dc.description.abstractBreast cancer continues to be a major cause of mortality for African American women, ranking as the second leading cause of cancer death within this population. Low-income African American women are at relatively high risk for breast cancer mortality due in part to their limited mammography use. The purpose of this randomized prospective study was to compare a tailored interactive computer intervention with a targeted video; both developed to increase mammography screening among low-income African American women who were non adherent to mammography at baseline. Both intervention groups were compared to a usual care group. Both targeted and tailored interventions used a combination of the Transtheoretical Model (TTM) and Health Belief Model (HBM) to develop intervention content. A total of 299 African American women who were 45 to 75 and had not had a mammogram in the last 15 months were consented and randomly assigned to one of three groups: 1) Usual Care, 2) Targeted Video, and 3) Tailored Interactive Computer. Mean age was 50. 63 and the average educational level attained was 12.34 years of formal school. A total of 33 % were currently partnered and 67% did not live with a partner. Data were collected in person at baseline and at 3 months post intervention by telephone. Instruments measured theoretical beliefs of perceived risk, perceived benefits and barriers to mammography screening, self efficacy for mammography, and demographic variables. Validity and reliability had been established in prior work. Mammography status was measured by self-report and women were classified in Pre Contemplation (not thinking about having a mammogram), Contemplation (thinking about having a mammogram) or Action (had a mammogram after the intervention. Results indicated that stage of mammography adoption did differ by intervention group (p &lt;.04). For participants in the usual care group 32% were in Action at 3 months, versus 25% in the video group and 40% in the interactive computer group. Results indicate that a tailored interactive intervention resulted in the highest level of adherence post intervention. Results can guide nurses to deliver interventions that will increase mammography screening in low-income African American women.en_GB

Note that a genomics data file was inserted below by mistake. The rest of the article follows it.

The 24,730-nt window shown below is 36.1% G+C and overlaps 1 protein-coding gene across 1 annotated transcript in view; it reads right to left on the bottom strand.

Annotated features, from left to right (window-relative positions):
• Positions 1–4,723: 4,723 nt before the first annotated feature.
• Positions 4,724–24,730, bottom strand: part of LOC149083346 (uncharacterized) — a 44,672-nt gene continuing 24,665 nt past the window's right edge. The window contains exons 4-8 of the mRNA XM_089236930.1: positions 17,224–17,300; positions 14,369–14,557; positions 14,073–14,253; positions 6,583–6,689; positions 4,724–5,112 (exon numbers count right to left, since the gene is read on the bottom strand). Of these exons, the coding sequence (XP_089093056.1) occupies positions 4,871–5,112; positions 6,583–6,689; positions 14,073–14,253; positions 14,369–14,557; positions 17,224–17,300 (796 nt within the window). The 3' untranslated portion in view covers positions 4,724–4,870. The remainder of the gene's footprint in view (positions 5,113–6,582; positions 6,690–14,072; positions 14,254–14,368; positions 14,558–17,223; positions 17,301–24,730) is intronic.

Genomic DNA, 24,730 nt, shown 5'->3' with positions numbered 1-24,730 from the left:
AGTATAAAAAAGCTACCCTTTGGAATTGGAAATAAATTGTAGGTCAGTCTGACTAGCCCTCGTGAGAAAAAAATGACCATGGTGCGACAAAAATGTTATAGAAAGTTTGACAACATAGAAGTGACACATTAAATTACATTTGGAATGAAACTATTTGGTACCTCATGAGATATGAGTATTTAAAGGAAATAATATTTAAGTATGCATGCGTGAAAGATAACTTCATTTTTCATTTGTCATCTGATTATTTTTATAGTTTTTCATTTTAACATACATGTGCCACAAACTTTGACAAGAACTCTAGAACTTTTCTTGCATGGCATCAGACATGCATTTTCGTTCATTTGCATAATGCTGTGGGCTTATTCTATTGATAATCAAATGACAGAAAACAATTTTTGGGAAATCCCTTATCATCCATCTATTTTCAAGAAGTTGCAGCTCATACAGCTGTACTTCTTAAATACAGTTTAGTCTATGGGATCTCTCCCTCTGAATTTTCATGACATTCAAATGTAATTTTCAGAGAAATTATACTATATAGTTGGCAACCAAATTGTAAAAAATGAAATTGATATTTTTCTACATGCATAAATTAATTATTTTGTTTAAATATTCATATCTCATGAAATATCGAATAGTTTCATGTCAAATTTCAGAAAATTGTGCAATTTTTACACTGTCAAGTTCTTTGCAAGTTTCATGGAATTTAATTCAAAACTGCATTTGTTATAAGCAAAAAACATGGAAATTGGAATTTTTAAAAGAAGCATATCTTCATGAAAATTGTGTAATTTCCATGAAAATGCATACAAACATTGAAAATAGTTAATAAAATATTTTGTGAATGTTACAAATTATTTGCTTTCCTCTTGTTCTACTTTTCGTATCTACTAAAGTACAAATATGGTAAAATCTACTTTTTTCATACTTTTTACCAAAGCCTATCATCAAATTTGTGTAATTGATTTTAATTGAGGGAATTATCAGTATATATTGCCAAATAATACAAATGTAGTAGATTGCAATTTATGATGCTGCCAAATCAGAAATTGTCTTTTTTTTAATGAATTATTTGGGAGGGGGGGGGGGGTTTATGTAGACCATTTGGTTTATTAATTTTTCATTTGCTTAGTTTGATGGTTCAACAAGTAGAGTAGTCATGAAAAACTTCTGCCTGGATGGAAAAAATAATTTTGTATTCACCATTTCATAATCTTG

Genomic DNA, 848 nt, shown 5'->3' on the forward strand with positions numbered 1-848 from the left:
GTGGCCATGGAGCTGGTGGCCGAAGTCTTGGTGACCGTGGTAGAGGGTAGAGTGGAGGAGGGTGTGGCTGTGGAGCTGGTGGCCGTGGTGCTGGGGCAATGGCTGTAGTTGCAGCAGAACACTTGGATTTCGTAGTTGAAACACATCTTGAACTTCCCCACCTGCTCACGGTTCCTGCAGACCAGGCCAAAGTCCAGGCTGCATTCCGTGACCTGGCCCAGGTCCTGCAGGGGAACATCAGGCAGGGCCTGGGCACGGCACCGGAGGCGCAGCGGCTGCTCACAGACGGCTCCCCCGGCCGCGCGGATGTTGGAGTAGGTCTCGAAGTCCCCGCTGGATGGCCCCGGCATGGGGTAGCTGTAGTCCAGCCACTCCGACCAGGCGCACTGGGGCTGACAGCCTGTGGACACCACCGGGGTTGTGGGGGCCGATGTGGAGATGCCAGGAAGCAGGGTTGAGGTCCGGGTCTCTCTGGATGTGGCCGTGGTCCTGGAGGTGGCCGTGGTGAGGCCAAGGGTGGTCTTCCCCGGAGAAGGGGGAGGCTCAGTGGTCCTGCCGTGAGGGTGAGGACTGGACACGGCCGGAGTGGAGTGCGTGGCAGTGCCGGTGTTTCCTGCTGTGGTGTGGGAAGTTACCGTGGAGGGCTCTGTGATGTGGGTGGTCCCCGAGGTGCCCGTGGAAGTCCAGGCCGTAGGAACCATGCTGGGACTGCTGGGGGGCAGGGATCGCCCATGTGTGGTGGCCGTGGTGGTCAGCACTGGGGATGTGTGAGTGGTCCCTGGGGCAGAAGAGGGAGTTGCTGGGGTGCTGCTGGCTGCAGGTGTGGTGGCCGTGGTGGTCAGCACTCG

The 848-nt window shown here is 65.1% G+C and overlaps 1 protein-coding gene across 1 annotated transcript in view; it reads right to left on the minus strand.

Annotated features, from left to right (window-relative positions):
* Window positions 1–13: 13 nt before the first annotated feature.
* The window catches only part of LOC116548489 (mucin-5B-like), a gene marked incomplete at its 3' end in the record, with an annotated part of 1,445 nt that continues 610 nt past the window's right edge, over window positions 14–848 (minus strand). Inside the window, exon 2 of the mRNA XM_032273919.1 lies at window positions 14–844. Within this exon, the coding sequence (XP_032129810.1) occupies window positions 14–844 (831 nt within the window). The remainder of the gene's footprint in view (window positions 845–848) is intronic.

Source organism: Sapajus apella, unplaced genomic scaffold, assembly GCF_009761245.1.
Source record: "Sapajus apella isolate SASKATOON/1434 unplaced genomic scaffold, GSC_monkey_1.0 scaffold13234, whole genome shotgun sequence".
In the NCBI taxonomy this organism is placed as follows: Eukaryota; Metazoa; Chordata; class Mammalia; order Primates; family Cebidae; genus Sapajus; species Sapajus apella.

dc.date.available2011-10-27T12:19:52Z-
dc.date.issued2011-10-27en_GB
dc.date.accessioned2011-10-27T12:19:52Z-
dc.conference.date2005en_US
dc.conference.name30th Annual Oncology Nursing Society Congressen_US
dc.conference.hostOncology Nursing Societyen_US
dc.conference.locationOrlando, Florida, USAen_US
dc.description.sponsorshipFunding Sources: National Cancer Institute-
dc.description.noteThis is an abstract-only submission. If the author has submitted a full-text item based on this abstract, you may find it by browsing the Virginia Henderson Global Nursing e-Repository by author. If author contact information is available in this abstract, please feel free to contact him or her with your queries regarding this submission. Alternatively, please contact the conference host, journal, or publisher (according to the circumstance) for further details regarding this item. If a citation is listed in this record, the item has been published and is available via open-access avenues or a journal/database subscription. Contact your library for assistance in obtaining the as-published article.-